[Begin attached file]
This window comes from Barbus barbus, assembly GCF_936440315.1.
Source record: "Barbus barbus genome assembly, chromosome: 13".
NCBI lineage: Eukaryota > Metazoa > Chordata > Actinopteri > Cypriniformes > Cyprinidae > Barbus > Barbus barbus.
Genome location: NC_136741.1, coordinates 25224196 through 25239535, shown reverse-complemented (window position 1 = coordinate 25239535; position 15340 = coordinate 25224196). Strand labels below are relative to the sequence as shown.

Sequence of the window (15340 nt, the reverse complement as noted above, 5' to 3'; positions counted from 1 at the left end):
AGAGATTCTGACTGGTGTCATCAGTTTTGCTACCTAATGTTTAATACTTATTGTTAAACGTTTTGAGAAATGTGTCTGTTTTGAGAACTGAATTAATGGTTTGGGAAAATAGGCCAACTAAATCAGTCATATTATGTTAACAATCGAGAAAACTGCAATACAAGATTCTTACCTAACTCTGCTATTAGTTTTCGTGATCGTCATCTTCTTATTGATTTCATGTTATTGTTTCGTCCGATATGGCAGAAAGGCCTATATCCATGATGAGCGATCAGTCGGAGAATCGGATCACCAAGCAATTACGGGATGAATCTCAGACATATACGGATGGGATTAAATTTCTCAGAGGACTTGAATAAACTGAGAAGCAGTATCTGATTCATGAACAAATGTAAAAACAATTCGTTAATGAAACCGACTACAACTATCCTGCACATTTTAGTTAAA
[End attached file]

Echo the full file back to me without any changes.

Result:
This window comes from Barbus barbus, assembly GCF_936440315.1.
Source record: "Barbus barbus genome assembly, chromosome: 13".
NCBI lineage: Eukaryota > Metazoa > Chordata > Actinopteri > Cypriniformes > Cyprinidae > Barbus > Barbus barbus.
Genome location: NC_136741.1, coordinates 25224196 through 25239535, shown reverse-complemented (window position 1 = coordinate 25239535; position 15340 = coordinate 25224196). Strand labels below are relative to the sequence as shown.

Sequence of the window (15340 nt, the reverse complement as noted above, 5' to 3'; positions counted from 1 at the left end):
AGAGATTCTGACTGGTGTCATCAGTTTTGCTACCTAATGTTTAATACTTATTGTTAAACGTTTTGAGAAATGTGTCTGTTTTGAGAACTGAATTAATGGTTTGGGAAAATAGGCCAACTAAATCAGTCATATTATGTTAACAATCGAGAAAACTGCAATACAAGATTCTTACCTAACTCTGCTATTAGTTTTCGTGATCGTCATCTTCTTATTGATTTCATGTTATTGTTTCGTCCGATATGGCAGAAAGGCCTATATCCATGATGAGCGATCAGTCGGAGAATCGGATCACCAAGCAATTACGGGATGAATCTCAGACATATACGGATGGGATTAAATTTCTCAGAGGACTTGAATAAACTGAGAAGCAGTATCTGATTCATGAACAAATGTAAAAACAATTCGTTAATGAAACCGACTACAACTATCCTGCACATTTTAGTTAAA